‘Restaurant month’ aims to boost Vail’s off-season | VailDaily.com

‘Restaurant month’ aims to boost Vail’s off-season

Scott N. Millersmiller@vaildaily.comVail, CO Colorado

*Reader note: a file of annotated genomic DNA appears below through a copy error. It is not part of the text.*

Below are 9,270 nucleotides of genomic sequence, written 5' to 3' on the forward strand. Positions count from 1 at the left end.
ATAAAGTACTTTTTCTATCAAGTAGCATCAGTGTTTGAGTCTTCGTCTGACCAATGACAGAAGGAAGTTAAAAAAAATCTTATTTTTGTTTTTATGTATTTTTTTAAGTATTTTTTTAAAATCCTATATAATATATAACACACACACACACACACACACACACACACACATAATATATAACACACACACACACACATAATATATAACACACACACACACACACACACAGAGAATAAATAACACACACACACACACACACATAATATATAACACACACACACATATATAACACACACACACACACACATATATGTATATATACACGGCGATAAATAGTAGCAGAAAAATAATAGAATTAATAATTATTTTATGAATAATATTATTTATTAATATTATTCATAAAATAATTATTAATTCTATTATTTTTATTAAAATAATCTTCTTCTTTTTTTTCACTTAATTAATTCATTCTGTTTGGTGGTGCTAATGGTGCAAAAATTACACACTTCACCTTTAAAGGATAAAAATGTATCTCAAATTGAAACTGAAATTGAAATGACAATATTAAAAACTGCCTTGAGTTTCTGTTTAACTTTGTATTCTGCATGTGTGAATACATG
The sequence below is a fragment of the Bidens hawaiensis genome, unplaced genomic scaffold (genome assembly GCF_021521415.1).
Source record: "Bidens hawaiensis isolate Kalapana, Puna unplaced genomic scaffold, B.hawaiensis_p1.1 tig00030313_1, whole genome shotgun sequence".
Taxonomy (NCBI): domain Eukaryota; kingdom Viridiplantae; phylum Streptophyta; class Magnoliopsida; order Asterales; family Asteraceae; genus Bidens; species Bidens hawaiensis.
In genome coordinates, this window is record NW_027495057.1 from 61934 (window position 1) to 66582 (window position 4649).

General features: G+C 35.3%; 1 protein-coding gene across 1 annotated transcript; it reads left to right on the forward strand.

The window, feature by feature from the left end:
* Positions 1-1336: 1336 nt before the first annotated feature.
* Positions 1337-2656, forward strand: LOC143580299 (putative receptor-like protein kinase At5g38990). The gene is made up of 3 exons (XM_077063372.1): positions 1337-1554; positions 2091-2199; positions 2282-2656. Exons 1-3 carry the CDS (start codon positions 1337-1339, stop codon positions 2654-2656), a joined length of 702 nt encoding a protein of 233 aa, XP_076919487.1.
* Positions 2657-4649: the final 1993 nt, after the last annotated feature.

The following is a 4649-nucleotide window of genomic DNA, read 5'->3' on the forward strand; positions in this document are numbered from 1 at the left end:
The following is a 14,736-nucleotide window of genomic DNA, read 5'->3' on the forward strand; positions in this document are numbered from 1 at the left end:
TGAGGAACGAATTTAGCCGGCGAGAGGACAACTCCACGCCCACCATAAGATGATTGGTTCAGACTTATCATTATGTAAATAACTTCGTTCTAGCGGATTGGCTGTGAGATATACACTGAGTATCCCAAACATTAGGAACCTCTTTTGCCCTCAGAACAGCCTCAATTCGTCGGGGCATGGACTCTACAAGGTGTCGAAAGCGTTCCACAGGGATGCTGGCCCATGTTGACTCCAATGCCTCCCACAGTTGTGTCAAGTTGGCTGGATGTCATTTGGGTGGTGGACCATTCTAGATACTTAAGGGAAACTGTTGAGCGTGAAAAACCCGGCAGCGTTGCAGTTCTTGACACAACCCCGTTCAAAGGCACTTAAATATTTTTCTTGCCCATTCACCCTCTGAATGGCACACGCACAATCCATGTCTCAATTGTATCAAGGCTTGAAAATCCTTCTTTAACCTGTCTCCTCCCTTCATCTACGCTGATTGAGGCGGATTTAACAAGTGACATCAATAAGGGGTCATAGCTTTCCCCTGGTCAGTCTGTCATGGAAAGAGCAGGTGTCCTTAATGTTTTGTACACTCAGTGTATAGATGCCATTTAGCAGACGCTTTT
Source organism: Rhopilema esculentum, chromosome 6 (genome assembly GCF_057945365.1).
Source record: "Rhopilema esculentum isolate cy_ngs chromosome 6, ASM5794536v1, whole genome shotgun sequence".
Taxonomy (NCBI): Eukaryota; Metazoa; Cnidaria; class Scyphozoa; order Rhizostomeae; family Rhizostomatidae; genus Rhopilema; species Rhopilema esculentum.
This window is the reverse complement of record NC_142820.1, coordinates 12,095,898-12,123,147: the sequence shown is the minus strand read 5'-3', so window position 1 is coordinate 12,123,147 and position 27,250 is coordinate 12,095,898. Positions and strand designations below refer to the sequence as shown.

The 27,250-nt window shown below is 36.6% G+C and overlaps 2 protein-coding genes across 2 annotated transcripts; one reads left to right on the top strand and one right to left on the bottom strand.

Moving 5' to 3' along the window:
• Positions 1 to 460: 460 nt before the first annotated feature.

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VAIL, Colorado – For about as long as Vail has been a resort, people have tried to get more guests to town when it isn’t winter. Ilene Rapkin thinks she has an answer to the off-season doldrums.Rapkin, a frequent Vail visitor and owner of I Openers, a marketing and consulting company, has spent the last three years thinking about and working on “Vail Restaurant Month,” which debuts Sept. 20.Rapkin, a former publisher of magazines including Conde Nast Traveler and Bon Appetit, has helped with marketing for the Vail Film Festival and Taste of Vail. A few years ago she came to Vail in the fall for the first time. She was amazed by the weather, but dismayed by how empty the town was.Shortly after, she started toying with the idea of some sort of event that would bring people to town in the weeks between the time the aspen leaves fade and snow starts to fly. She talked with friends and businesses she’d worked with for the film festival and taste of Vail.Vail Restaurant Month was born from those conversations.The idea, Rapkin said, is to get beyond mere discounts and try to offer events to go along with dining and lodging packages. For instance, the company that owns Gore Creek Fly Fisherman, Vail Sports and the Patagonia store has teamed up with a couple of restaurants’ packages.Gore Creek Fly Fisherman has teamed up with Blu’s in Vail Village, while the Patagonia store will offer a special with Blue Moose Pizza.The Patagonia store package will be part of “Health, Wellness & Outdoors Week.” The store will hold a safe-hiking seminar with the Vail Mountain Rescue Group. People who attend will get in-store specials and a special lunch deal at Blue Moose.”I think we’ll see a positive response,” Specialty Sports sales and marketing director Lee Steele said. “I think we’ll see more people at the (free flyfishing casting) clinics, and maybe we’ll get a few more clients for guided trips.”Sarah Franke, the communications director for the company that owns Blue Moose Pizza and the Vail Chophouse, said Vail Restaurant Month’s various events and themes will give those restaurants a chance to do some special food and beverage pairings during various events.For instance, the Chophouse will feature special lunch for people who go on led trail runs and bike rides, and lunch will include a Michelob Ultra beer. Other meal specials will have Stella Artois beer and various wines.”We stay open as it is in the fall,” Franke said. “But to have an event is great for our staffing.”The events with Vail Restaurant Month will cover a range of incomes and interests, and will include something for locals, too.At the top end of the spectrum, Rock Resorts has put together a dinner featuring fine food and Krug Champagne in the Arrabelle. It’s a high-end event, limited to just 20 couples.”But we think next year people will be calling to find out when it is,” Rock Resorts area director of sales and marketing Pete Hayda said. For people who already live here, Vail Restaurant Month has put together a program for local fifth-graders to go along with its “Little Foodies in the Kitchen” event. Local kids will get a chance to see the local hotel and restaurant businesses up close, and the 45 winners of a recipe contest will be able to bring their families to an event featuring many of those recipes.Rob LeVine, general manager of the Antlers Lodge in Lionshead, has been involved in various efforts to boost off-season business over the years. The Antlers is participating in Vail Restaurant Month, but his expectations are modest. “It’s a good idea, but it’s not a be-all, end-all solution,” LeVine said. “It’s going to require a multi-year effort.” But, he added, the events could boost Vail’s bottom line by “several percent” this fall.LeVine said what’s different about Vail Restaurant Month is the themes of the various weeks.”In the past we’ve tried to sell what we’ve always done in the fall,” LeVine said. “This gives us something to market. It’s a reasonable idea, but it’s not revolutionary.”And, while there are going to be special prices on the various packages, those involved with Vail Restaurant Month are careful to say it isn’t just another discount package.”It’s not about discounts, it’s about the experience,” Rapkin said. “We want people to come in, get a signature experience, and experience all Vail has to offer.”Business Editor Scott N. Miller can be reached at 970-748-2930 or smiller@vaildaily.com.

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